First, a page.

Staying Social in Independent Living
Everyone experiences change and the challenges that come with starting over or transitioning to a new phase in life in different ways. No matter your age, moving to a new environment and starting over in a new community can be both rewarding and overwhelming, at least in the beginning. For older adults, moving to an independent living community often requires finding a workable balance between leaving behind a house full of memories and experiences, with an opportunity to pursue a new lifestyle and longstanding interests.
If you or someone you know is planning a move to an independent senior living community, planning ahead and taking a proactive approach can help make the process less stressful and more enjoyable.
6 Tips for Meeting New People and Staying Social in a Senior Living Community
Some people are naturally more outgoing and extroverted, which makes jumping into new social settings and communities easier than it is for shy or more introverted folks. But making new friends and social connections is possible (and recommended!) at any age. One of the many benefits of moving to an independent living community is the built-in social network that allows seniors to meet and interact with neighbors.
Step Out of Your Comfort Zone
Fear and apprehension over the possibility of being uncomfortable can keep people locked in old routines and make it more difficult to be open to new experiences and people who can broaden their worldview and social circle.
Some people may be a bit more resistant to change or used to doing things a certain way. Simply acknowledging it can take some time to adjust to a new environment and committing to taking small steps can help with the transition.
Set small and attainable goals, such as making a point just to introduce yourself to a certain number of new people every week after moving in, and signing up for activities that will get you up and out of your apartment on a daily and weekly basis.
Share Your Interests With a Discussion Group
Sharing interests or talents with others in your senior living community is a great way to break the ice. If you love reading and sharing your ideas and opinions with others, a casual and informal book club can be a great, low-pressure way to connect with like-minded people, as well as get a new perspective from those with differing opinions.
Check to see if your community offers one, or take the initiative and volunteer to get one off the ground! And if you happen to be more of a solitary reader or are not much of a reader at all, discussion groups can involve virtually any topic or activity under the sun!
Try New Things Often
In addition to the built-in community aspect of an independent senior living situation, another major benefit for residents is access to a wide variety of interesting physical and recreational activities. Already an avid piano player or accomplished oil painter? Challenge yourself by trying something that you think you may not be interested in and see what happens. In senior living communities, as in life, you often make new friends and discover new interests and opportunities where you least expect them!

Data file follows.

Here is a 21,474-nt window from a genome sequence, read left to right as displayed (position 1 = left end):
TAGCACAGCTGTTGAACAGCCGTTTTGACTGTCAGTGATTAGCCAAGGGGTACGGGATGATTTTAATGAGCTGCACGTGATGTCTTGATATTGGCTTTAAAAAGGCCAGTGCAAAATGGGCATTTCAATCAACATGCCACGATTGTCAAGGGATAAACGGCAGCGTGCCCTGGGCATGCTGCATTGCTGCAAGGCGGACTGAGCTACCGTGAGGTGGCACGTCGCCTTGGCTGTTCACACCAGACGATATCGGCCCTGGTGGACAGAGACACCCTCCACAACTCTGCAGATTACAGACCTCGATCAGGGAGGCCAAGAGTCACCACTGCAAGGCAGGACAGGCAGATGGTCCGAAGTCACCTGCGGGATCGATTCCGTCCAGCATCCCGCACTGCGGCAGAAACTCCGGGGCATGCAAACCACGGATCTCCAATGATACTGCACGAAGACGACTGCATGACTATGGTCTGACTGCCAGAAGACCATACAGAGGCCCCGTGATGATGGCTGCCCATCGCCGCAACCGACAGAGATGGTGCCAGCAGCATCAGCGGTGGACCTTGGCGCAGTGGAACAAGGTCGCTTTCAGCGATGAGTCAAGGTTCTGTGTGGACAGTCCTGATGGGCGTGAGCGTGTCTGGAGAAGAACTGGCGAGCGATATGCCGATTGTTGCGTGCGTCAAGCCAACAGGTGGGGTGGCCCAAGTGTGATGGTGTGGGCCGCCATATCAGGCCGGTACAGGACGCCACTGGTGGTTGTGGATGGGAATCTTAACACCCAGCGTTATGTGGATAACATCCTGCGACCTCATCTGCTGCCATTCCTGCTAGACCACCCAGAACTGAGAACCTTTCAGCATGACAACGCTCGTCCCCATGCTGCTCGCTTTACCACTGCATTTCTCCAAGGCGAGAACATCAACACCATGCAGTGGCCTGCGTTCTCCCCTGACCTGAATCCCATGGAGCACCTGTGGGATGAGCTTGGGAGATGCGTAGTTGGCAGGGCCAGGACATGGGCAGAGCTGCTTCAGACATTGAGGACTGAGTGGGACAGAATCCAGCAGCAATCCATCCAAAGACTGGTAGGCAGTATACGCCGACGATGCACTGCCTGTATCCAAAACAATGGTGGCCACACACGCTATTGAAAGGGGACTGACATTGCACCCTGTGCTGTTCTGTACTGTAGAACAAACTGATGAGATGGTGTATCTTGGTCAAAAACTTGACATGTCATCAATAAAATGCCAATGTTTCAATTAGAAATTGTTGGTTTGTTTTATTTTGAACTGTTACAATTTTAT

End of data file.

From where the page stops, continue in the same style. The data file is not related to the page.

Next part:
Just the act of signing up for a dance class in a new style or trying to learn a new language, even if you decide that it is not for you and move on to something else later, can help remove any fear or anxiety around trying new things and interacting with new people in an unfamiliar environment.
Stay Physically Active
Taking a walk around the new neighborhood is a great way to meet new neighbors and to become familiar with landmarks and what the community has to offer on a daily basis. It can also be a good way to find new routines to help you or your partner get comfortable and put down roots in your new community, from finding a new coffee shop to eat breakfast in every morning or a bench or patch of grass under a shady tree to listening to music, enjoying a book or practicing meditation while getting fresh air and people watching. Or if you’ve always enjoyed walking, consider shaking things up and riding a bike for a change if it is safe to do so. Getting outside on a regular basis and staying physically active can help manage stress and potential feelings of isolation after a big move.
Being the new kid on the block can be difficult at any age. In order to break the ice and make meeting your new neighbors easier, consider hosting a little meet and greet of your own to introduce yourself and meet the neighbors in the comfort of your new home
Get to Know the Staff and Community Volunteers
Take advantage of the support and resources your senior living community provides. From helping you to navigate all of the activities and community events to help with introductions to your neighbors, senior living communities are designed to make sure your needs are met so you don’t have to go it alone.
For more information about independent senior living in active retirement communities, and a variety of services for seniors, contact us today by calling 800-464-4730 to learn more.